1. JamaicaonHudson

          Dear, sweet, naive “jeffers”, while Trump won the electoral college, he lost the popular vote. He lost the popular vote because *drum roll* he was unpopular. He was so unpopular that (as unpopular as Clinton was) she beat him by roughly 3 million votes (65.8 million to 63 million). However, since the electoral college determines the outcome, we have a Trump presidency. Don’t for a minute think that winning the electoral college means that the majority supports the man (or the false ideology he’s peddling).

          Technically, and here’s the sticker, roughly 100 million eligible voters abstained (including yours truly)…There was no way I could cast my ballot for any of the candidates–too messy, the lot. “Me” not showing up, gave “you” a default victory (for which “you” should thankful). However, if the other party (or the Republicans) dig up something other than a glorified cartoon character, maybe a larger portion of the electorate shows up? Remember, even if all 63 million Red Hats show up again, they might have to contend with a sizable portion of 165 million American voters who didn’t cast a ballot for Trump. Fact is, while you may love Trump (and his idiotic act), mathematically, you’re in the MINORITY, as most Americans do not share your opinion.

          Hopefully, this clarifies things…

          1. jeffers

            JamaicaonHudson: Your attempt to school me in your first paragraph is unnecessary- I wrote “Trump got more votes in the states necessary to get more electoral votes.” This is how one wins the electoral college. Everyone knows that’s the goal so a candidate should campaign accordingly, by state. (vs. by people, in which case you’d spend all your time in populated states.)

            The rest of your argument assumes that Trump won because almost half of eligible voters don’t vote. Turnout was within the normal range so I’m not sure how you can so confidently say that. People who don’t vote for one of the two main parties usually either find both unacceptable (like you) or aren’t at all interested in politics for various reasons.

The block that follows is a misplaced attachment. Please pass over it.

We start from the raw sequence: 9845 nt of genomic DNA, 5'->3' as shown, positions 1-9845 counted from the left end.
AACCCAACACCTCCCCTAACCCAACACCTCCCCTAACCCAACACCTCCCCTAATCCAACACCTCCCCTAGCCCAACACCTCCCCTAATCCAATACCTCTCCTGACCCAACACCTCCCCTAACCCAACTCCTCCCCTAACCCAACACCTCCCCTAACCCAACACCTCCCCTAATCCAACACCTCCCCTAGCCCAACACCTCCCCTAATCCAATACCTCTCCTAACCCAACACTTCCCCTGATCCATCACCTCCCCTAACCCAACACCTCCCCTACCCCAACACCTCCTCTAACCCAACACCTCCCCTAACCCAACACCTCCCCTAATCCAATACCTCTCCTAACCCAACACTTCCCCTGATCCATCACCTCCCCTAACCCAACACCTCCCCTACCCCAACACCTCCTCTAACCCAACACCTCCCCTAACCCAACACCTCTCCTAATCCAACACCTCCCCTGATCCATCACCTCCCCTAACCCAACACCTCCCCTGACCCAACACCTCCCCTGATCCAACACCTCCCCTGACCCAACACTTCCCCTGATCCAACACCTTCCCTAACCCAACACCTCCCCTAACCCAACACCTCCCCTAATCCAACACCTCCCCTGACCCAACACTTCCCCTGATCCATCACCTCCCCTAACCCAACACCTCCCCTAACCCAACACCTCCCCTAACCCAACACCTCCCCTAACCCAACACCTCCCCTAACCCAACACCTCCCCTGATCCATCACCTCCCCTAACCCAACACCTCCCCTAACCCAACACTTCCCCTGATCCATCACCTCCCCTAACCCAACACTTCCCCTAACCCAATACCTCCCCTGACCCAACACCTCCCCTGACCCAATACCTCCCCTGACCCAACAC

Maybe think of it this way- even if you could go back in time and fiddle with the dials of turnout a bit and get Hillary in there, do you really think she’d be able to execute on her platform? She’s so widely disliked even liberals (like you) don’t support her. The only folks who were genuinely supportive of her seemed to be her exact demographic- college-educated female babyboomers. She’d have a Republican congress and trump punching from the outside, on twitter and television. She’d be like Obama’s ineffective last six years on steroids- with the inevitable Clinton scandals!

            So when I say “why trump won” it also means “why it was even possible for trump to get within striking distance, and why his supporters continue to be more driven and united than the opposition.”

            You’re a perfect case… you hate trump but didn’t vote for his opponent! Are you going to next time? Or will that opponent have to meet a series of litmus tests that guarantee the’d never get the nomination? (Or be like McGovern in 72 and get trounced)

        2. JamaicaonHudson

          Oh “Jeffers”, I don’t “hate” Trump. Nor do I “hate” Clinton. Frankly, I don’t hate either of the candidates (or their misguided supporters). Unfortunately, I’ve come to the realization that the plutocracy creates these charismatic pawns to trick gullible ‘folks (like yourself) that democracy exists. It doesn’t. No jolly political Santa Claus shouting superlative promises, whilst donning a magical red cap, can revive American Manufacturing–or bring back the outsourced jobs (already slated for automation). There’s no wall that will keep out the “tired and huddled masses” escaping a Third World created by the First (especially after having received the U.S. backed hand-bills promising golden, yellow-brick roads and work ‘aplenty). And, no, the most base “isms” wouldn’t disappear if a woman had been elected to the highest office in the land. It’s all very Lumière–smoke and mirrors.

          The ironic beauty of our rigged Democratic process, is that the plutocracy “prescreens” the candidates. “We, the People” merely vote on their choice. Knowing that, I (and many other Americans) abstained. Really, there was no other choice. It’s, of course, your prerogative who (or if) you cast a ballot, I wouldn’t expect the Train Effect while watching a repeat of “Groundhog’s Day”…Eventually, everyone gets tired of the same old programming.

          I think that is what’s behind this effort to become more “equitable”: A rejection of an antiquated mentality which creates social stratification (and, ultimately, unrest). It’s bizarre to want/enjoy something that harms large swaths of the population (i.e. racial/socioeconomic/gender inequity ). If New Paltz feels that this program will help their young people, what’s it to you? Whether the program is successful or not, the thought of happy, healthy children, free of stigma, shouldn’t be politicized–it should be embraced.